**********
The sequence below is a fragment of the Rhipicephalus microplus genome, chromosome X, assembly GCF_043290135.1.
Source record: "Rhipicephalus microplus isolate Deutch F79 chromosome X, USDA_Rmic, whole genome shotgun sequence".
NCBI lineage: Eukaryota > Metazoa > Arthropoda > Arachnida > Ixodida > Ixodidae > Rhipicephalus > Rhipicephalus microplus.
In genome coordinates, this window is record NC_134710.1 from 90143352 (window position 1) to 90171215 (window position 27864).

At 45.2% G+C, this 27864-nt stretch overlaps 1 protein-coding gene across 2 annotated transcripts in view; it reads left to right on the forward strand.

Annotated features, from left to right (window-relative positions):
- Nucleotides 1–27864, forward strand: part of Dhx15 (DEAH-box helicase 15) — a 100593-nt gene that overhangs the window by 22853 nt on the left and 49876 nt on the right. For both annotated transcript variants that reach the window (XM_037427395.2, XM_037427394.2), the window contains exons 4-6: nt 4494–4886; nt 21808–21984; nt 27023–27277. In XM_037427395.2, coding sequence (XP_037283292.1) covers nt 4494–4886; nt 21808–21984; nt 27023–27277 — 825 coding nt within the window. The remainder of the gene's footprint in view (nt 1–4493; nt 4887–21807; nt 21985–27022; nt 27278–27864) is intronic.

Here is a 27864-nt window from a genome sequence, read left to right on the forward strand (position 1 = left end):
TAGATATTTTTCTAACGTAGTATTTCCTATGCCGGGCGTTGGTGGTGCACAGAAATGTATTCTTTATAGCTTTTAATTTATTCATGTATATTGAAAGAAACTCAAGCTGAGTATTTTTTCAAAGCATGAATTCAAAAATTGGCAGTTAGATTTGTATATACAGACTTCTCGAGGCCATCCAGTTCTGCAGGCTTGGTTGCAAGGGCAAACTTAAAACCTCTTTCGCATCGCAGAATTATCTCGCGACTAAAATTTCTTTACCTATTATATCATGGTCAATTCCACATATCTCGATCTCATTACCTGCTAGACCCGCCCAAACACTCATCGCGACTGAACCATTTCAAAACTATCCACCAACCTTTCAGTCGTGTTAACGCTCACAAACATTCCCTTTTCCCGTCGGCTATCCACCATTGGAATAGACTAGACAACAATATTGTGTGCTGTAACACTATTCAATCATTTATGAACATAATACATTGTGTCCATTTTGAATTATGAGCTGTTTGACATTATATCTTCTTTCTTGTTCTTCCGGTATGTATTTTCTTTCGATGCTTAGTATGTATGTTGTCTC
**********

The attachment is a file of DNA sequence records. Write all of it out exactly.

The sequence below is a fragment of the Rhipicephalus microplus genome, chromosome X, assembly GCF_043290135.1.
Source record: "Rhipicephalus microplus isolate Deutch F79 chromosome X, USDA_Rmic, whole genome shotgun sequence".
NCBI lineage: Eukaryota > Metazoa > Arthropoda > Arachnida > Ixodida > Ixodidae > Rhipicephalus > Rhipicephalus microplus.
In genome coordinates, this window is record NC_134710.1 from 90143352 (window position 1) to 90171215 (window position 27864).

At 45.2% G+C, this 27864-nt stretch overlaps 1 protein-coding gene across 2 annotated transcripts in view; it reads left to right on the forward strand.

Annotated features, from left to right (window-relative positions):
- Nucleotides 1–27864, forward strand: part of Dhx15 (DEAH-box helicase 15) — a 100593-nt gene that overhangs the window by 22853 nt on the left and 49876 nt on the right. For both annotated transcript variants that reach the window (XM_037427395.2, XM_037427394.2), the window contains exons 4-6: nt 4494–4886; nt 21808–21984; nt 27023–27277. In XM_037427395.2, coding sequence (XP_037283292.1) covers nt 4494–4886; nt 21808–21984; nt 27023–27277 — 825 coding nt within the window. The remainder of the gene's footprint in view (nt 1–4493; nt 4887–21807; nt 21985–27022; nt 27278–27864) is intronic.

Here is a 27864-nt window from a genome sequence, read left to right on the forward strand (position 1 = left end):
TAGATATTTTTCTAACGTAGTATTTCCTATGCCGGGCGTTGGTGGTGCACAGAAATGTATTCTTTATAGCTTTTAATTTATTCATGTATATTGAAAGAAACTCAAGCTGAGTATTTTTTCAAAGCATGAATTCAAAAATTGGCAGTTAGATTTGTATATACAGACTTCTCGAGGCCATCCAGTTCTGCAGGCTTGGTTGCAAGGGCAAACTTAAAACCTCTTTCGCATCGCAGAATTATCTCGCGACTAAAATTTCTTTACCTATTATATCATGGTCAATTCCACATATCTCGATCTCATTACCTGCTAGACCCGCCCAAACACTCATCGCGACTGAACCATTTCAAAACTATCCACCAACCTTTCAGTCGTGTTAACGCTCACAAACATTCCCTTTTCCCGTCGGCTATCCACCATTGGAATAGACTAGACAACAATATTGTGTGCTGTAACACTATTCAATCATTTATGAACATAATACATTGTGTCCATTTTGAATTATGAGCTGTTTGACATTATATCTTCTTTCTTGTTCTTCCGGTATGTATTTTCTTTCGATGCTTAGTATGTATGTTGTCTC